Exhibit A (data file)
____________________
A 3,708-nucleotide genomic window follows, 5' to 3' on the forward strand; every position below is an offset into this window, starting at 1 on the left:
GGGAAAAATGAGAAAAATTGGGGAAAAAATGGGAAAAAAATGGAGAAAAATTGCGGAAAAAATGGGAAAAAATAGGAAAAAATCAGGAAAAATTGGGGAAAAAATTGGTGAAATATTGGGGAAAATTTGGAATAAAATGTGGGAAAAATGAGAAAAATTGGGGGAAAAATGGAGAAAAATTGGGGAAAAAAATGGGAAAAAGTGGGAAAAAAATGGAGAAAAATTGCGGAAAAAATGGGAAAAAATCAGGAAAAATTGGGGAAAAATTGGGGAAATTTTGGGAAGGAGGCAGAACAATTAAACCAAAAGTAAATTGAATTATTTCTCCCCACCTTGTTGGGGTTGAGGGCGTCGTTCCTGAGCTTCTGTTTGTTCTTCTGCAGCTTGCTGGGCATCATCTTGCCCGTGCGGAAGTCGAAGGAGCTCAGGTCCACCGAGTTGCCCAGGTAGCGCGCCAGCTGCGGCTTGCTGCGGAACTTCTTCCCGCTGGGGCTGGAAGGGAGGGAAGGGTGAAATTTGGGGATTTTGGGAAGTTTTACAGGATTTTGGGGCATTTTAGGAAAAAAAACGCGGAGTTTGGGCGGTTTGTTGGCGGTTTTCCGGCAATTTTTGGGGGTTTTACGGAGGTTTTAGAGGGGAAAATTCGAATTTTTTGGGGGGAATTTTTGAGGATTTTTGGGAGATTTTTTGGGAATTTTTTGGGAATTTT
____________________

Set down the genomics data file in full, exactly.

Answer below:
A 3,708-nucleotide genomic window follows, 5' to 3' on the forward strand; every position below is an offset into this window, starting at 1 on the left:
GGGAAAAATGAGAAAAATTGGGGAAAAAATGGGAAAAAAATGGAGAAAAATTGCGGAAAAAATGGGAAAAAATAGGAAAAAATCAGGAAAAATTGGGGAAAAAATTGGTGAAATATTGGGGAAAATTTGGAATAAAATGTGGGAAAAATGAGAAAAATTGGGGGAAAAATGGAGAAAAATTGGGGAAAAAAATGGGAAAAAGTGGGAAAAAAATGGAGAAAAATTGCGGAAAAAATGGGAAAAAATCAGGAAAAATTGGGGAAAAATTGGGGAAATTTTGGGAAGGAGGCAGAACAATTAAACCAAAAGTAAATTGAATTATTTCTCCCCACCTTGTTGGGGTTGAGGGCGTCGTTCCTGAGCTTCTGTTTGTTCTTCTGCAGCTTGCTGGGCATCATCTTGCCCGTGCGGAAGTCGAAGGAGCTCAGGTCCACCGAGTTGCCCAGGTAGCGCGCCAGCTGCGGCTTGCTGCGGAACTTCTTCCCGCTGGGGCTGGAAGGGAGGGAAGGGTGAAATTTGGGGATTTTGGGAAGTTTTACAGGATTTTGGGGCATTTTAGGAAAAAAAACGCGGAGTTTGGGCGGTTTGTTGGCGGTTTTCCGGCAATTTTTGGGGGTTTTACGGAGGTTTTAGAGGGGAAAATTCGAATTTTTTGGGGGGAATTTTTGAGGATTTTTGGGAGATTTTTTGGGAATTTTTTGGGAATTTT